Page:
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Camouflaging research

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Published on 11 February 2021 05:07 PM

What is camouflaging?

The term camouflaging refers to a collection of behaviours that involve 'masking' or 'compensating' in situations that an individual finds difficult, such as social settings.
Research about camouflaging is growing, due to the possible mental health implications that it might cause. It is still unclear why and how people camouflage. Autistic and non-autistic people report camouflaging in a range of situations and report some mental health related consequences of camouflaging.

Researchers at Newcastle University and University of Nottingham are carrying out a research study into camouflaging and are looking for volunteers to take part.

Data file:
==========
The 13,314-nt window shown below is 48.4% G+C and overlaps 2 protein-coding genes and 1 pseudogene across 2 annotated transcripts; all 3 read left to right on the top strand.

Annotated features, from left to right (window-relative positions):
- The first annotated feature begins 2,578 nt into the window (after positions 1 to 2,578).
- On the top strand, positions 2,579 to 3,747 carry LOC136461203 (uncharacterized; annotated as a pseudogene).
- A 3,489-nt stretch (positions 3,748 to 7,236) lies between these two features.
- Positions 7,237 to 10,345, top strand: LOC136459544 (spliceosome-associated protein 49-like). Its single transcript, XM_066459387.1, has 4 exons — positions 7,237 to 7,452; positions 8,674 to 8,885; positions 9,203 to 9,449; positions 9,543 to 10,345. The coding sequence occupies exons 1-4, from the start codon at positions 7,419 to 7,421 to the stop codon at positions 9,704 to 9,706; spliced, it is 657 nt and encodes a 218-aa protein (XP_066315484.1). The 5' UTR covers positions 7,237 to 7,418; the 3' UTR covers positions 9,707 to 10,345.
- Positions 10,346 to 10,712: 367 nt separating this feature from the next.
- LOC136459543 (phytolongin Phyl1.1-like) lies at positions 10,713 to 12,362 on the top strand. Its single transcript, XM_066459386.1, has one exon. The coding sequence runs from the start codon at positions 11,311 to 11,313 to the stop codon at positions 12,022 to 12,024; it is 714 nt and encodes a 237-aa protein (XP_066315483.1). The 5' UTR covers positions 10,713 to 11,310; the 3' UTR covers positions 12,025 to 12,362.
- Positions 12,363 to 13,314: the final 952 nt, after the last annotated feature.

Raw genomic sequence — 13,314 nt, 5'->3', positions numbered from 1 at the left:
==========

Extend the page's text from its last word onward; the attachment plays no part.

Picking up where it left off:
What is the purpose of this study?

The study aims to identify behaviours and mental health difficulties associated with camouflaging and the context in which people do and do not camouflage.

The  researchers are hoping to recruit adult participants, aged 18 and older, with an Autism Spectrum diagnosis, without an intellectual disability, and participants who do not have an Autism Spectrum diagnosis.

What will happen if I take part?

You will be invited to complete an anonymous survey online – we will not ask you to disclose any personal identifiable information. If you agree to take part in the study, you will be asked to provide demographic details such as age and gender. There will also be some questions about autistic traits, camouflaging and any experiences with depression, anxiety, self-harm and suicidal thoughts.

The survey is comprised of different questionnaires that focus on different factors that may be associated with camouflaging behaviours.

Find out more about the study 

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